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Stefanos Tsitsipas says it would mean a lot to achieve his boyhood dream of becoming world number one but he is not going to let that pressure stop him from enjoying the ATP Finals.

Tsitsipas has been a top ten player consistently since March 2019, but he has never reached higher than world number three, where he currently sits now.

With the ATP Finals due to start today, there is a chance he can take the top spot from Carlos Alcaraz, who has had to withdraw due to injury.

However, to do so, would require a clean-sweep of results, winning all five matches in the tournament and taking all possible 1500 points.

"I'm actually very determined and extremely privileged to be in a position to be fighting for the World No. 1 spot, because it's always been a dream of mine since I was a little kid to be crowned World No. 1," Tsitsipas told ATP Media.

"It would definitely mean a lot. It's an amazing thing to accomplish something like this. I'm going to try to be relaxed, enjoy the process of it, not think too much of the destination, but the journey is the one that matters the most.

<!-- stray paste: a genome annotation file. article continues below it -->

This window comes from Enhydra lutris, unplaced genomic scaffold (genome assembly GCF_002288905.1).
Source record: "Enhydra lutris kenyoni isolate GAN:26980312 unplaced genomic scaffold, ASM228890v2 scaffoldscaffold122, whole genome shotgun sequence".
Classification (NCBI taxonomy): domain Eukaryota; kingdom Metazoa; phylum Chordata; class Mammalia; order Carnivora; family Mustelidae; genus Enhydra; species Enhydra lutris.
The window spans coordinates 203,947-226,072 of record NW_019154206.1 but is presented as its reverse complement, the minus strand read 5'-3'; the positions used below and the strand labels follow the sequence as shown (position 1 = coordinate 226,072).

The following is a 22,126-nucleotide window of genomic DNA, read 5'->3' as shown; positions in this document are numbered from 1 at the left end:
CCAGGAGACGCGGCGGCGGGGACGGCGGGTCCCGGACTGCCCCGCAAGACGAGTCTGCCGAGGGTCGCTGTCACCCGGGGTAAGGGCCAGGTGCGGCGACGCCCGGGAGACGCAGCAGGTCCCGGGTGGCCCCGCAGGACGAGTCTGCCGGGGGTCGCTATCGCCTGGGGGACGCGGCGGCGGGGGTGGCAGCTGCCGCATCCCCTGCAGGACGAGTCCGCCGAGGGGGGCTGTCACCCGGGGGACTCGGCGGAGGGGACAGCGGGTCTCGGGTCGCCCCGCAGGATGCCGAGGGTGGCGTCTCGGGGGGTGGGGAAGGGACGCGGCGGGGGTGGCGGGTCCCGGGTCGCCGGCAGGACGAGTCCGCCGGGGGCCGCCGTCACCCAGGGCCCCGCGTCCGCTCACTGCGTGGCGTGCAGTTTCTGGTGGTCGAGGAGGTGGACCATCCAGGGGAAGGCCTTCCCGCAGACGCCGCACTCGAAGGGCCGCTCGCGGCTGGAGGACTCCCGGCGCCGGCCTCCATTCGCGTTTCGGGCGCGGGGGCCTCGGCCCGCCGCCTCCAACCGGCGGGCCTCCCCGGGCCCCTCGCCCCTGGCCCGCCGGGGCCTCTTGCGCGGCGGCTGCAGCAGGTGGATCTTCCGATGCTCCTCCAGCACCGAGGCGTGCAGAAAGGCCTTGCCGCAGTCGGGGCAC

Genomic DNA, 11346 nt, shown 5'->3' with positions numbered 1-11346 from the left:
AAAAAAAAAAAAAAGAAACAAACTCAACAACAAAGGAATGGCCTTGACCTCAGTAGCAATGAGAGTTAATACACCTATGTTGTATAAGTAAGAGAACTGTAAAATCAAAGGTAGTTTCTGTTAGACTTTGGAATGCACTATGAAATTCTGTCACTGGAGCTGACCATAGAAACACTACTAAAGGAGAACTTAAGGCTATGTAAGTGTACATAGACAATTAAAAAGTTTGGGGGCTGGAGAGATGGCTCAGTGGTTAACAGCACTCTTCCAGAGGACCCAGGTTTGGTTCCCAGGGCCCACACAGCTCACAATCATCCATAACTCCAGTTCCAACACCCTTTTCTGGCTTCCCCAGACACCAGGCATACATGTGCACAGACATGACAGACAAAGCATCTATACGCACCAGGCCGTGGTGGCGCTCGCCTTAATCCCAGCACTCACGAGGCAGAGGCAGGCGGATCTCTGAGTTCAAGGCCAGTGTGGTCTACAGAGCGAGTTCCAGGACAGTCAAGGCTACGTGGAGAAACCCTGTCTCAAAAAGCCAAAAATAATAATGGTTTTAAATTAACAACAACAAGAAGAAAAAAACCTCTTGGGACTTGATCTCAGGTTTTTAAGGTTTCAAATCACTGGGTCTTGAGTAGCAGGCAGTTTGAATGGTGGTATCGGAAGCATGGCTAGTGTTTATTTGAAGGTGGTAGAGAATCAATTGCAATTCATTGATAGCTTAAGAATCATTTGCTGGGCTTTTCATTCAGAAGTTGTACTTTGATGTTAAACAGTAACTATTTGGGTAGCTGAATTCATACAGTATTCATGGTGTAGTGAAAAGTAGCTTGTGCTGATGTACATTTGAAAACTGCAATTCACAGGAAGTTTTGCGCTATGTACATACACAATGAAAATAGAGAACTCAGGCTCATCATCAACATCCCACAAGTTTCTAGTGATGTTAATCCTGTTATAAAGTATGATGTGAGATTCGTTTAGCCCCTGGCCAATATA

“In this case, playing good tennis and enjoying myself out on the court is much more important than obsessing over that World No. 1 title, which might come now or come later. It's more of a marathon than a sprint."

The 24-year-old has won the tournament before, on his debut in 2019, however this year, an undefeated run will be harder than ever.

Alongside Tsitsipas in the red group are former winners Novak Djokovic and Daniil Medvedev as well as Andrey Rublev.

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If he manages to defeat those in the round-robin, he will have to face the winners of the green group which includes Rafael Nadal, Casper Ruud, Felix Auger-Aliassime and Taylor Fritz.

"It's not meant to be easy, is it?" he said with a laugh.

"These kinds of events you don't get very often during the year. It's the only event of the year that's so demanding, where the intensity is so high.

“Regardless of who you're going to be drawn with, it just simply doesn't matter. All these players can play, We're quite even.

"Until we go out on the court, it's the psychology that you put out there, it's the hard work that you have to instil to get a good result and [make sure] nothing falls out of place."

While the Greek admitted nerves about possibly reaching the number one ranking contributed to his first-round exit at the US Open, he says he has a fresh mindset and is full of confidence.

"I'm feeling very good with my body and my game," said Tsitsipas.

"I'm glad to be here fighting for something prestigious in this type of an event. I've earned my spot playing consistent tennis throughout the entire year with good results on pretty much all surfaces.

“It turned out better than I thought it would, and I'm happy now, sitting in this chair, being part of the eight best players in the world."

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